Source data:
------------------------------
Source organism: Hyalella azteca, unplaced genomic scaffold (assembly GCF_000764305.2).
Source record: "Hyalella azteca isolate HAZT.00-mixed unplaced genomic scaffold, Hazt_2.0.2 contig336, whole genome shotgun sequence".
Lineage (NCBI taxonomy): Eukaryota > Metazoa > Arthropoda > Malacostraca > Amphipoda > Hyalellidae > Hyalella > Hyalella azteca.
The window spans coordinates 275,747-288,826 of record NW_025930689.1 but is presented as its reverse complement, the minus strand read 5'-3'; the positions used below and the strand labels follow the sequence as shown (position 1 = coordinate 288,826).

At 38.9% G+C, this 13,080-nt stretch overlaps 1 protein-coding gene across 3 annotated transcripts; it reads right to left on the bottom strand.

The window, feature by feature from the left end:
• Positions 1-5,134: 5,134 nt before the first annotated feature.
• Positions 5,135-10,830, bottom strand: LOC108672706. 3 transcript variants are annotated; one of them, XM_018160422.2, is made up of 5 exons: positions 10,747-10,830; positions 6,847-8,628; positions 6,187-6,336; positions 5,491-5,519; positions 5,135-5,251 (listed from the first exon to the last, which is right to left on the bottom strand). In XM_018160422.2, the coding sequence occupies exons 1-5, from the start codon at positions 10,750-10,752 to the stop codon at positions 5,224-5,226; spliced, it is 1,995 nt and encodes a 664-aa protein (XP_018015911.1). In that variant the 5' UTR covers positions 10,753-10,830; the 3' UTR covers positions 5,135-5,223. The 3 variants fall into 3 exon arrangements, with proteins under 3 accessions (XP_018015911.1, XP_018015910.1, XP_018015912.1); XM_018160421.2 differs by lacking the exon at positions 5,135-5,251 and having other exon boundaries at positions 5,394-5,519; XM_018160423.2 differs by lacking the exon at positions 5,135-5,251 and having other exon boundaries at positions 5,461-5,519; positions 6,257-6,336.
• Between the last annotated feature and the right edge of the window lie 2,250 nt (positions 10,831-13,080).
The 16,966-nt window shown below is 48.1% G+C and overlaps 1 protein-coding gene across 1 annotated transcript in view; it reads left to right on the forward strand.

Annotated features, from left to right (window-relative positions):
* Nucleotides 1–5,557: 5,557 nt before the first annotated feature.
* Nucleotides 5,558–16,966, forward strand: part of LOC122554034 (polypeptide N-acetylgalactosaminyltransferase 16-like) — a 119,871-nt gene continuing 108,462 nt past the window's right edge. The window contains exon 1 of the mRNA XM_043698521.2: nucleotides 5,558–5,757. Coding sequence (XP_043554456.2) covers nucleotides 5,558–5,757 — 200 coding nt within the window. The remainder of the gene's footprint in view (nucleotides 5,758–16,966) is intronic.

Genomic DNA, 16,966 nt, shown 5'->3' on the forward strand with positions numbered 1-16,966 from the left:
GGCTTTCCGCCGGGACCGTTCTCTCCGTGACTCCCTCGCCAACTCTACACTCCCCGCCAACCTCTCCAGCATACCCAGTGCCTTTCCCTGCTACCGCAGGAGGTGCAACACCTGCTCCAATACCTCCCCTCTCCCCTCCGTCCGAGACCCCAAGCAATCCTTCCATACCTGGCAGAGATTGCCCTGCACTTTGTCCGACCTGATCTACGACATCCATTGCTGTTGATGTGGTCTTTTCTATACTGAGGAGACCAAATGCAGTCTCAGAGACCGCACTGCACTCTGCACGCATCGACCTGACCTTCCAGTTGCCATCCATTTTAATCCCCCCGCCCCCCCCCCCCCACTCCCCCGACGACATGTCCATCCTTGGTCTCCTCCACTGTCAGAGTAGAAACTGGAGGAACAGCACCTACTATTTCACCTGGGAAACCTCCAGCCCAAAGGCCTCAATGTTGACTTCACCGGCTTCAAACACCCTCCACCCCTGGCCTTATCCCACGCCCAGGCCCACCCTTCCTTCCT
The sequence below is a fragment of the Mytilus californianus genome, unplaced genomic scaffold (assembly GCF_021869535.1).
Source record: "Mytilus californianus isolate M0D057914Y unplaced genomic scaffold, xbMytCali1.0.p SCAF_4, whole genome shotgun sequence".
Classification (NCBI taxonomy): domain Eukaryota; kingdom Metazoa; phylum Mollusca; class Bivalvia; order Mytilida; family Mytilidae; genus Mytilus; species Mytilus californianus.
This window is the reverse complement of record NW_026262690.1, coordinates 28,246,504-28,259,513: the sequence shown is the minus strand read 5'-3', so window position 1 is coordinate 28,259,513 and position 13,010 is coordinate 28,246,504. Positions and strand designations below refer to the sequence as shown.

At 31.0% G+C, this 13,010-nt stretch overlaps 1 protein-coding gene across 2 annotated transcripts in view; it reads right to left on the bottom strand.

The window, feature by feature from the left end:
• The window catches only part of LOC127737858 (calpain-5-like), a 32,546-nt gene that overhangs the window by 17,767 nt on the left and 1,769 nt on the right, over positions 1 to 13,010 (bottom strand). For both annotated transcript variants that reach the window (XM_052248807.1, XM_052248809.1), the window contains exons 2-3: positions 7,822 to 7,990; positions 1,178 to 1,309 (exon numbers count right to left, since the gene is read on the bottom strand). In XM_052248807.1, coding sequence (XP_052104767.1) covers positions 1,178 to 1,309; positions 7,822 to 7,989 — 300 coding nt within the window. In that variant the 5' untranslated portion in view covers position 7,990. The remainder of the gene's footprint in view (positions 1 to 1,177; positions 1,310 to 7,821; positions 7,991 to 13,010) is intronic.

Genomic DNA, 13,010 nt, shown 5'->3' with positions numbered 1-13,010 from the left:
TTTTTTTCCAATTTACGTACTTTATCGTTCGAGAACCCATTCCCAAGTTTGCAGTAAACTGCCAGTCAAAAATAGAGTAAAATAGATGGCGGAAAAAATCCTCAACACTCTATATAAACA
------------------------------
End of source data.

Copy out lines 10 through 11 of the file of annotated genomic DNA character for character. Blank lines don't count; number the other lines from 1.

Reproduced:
The 16,966-nt window shown below is 48.1% G+C and overlaps 1 protein-coding gene across 1 annotated transcript in view; it reads left to right on the forward strand.

Annotated features, from left to right (window-relative positions):